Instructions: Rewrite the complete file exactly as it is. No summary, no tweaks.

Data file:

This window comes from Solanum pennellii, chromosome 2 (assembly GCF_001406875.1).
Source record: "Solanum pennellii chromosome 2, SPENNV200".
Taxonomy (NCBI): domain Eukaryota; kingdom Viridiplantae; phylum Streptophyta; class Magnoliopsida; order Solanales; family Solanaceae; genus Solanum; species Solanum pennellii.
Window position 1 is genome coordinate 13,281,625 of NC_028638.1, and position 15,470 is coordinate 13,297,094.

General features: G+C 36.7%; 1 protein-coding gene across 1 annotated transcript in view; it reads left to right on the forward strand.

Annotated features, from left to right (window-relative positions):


This window comes from Solanum pennellii, chromosome 2 (assembly GCF_001406875.1).
Source record: "Solanum pennellii chromosome 2, SPENNV200".
Taxonomy (NCBI): domain Eukaryota; kingdom Viridiplantae; phylum Streptophyta; class Magnoliopsida; order Solanales; family Solanaceae; genus Solanum; species Solanum pennellii.
Window position 1 is genome coordinate 13,281,625 of NC_028638.1, and position 15,470 is coordinate 13,297,094.

General features: G+C 36.7%; 1 protein-coding gene across 1 annotated transcript in view; it reads left to right on the forward strand.

Annotated features, from left to right (window-relative positions):